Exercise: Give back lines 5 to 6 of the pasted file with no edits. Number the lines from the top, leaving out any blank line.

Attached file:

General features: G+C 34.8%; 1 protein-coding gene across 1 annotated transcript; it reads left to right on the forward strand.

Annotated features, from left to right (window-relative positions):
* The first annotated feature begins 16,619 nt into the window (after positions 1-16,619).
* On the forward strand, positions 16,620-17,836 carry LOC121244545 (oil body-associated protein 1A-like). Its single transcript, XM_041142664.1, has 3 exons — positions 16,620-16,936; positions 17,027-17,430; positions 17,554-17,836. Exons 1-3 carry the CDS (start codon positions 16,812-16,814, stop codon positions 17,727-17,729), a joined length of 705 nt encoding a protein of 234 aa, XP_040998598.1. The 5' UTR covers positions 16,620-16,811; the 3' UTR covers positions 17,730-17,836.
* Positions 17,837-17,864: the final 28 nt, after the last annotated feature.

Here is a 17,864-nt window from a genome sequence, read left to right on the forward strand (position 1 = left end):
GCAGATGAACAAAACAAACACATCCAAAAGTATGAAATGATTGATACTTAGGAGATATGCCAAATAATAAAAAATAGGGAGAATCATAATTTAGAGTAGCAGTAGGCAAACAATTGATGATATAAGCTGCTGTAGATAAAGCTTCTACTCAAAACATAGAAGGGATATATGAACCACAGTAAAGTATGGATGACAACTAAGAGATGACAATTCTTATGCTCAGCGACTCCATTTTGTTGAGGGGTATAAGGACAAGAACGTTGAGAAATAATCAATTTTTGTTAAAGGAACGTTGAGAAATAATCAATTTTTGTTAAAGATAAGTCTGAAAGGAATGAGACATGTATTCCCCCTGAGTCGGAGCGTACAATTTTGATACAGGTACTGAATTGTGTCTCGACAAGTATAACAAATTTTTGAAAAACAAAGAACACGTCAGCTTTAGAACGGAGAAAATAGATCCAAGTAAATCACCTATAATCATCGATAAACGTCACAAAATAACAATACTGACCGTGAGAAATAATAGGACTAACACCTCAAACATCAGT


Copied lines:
* Positions 17,837-17,864: the final 28 nt, after the last annotated feature.

Here is a 17,864-nt window from a genome sequence, read left to right on the forward strand (position 1 = left end):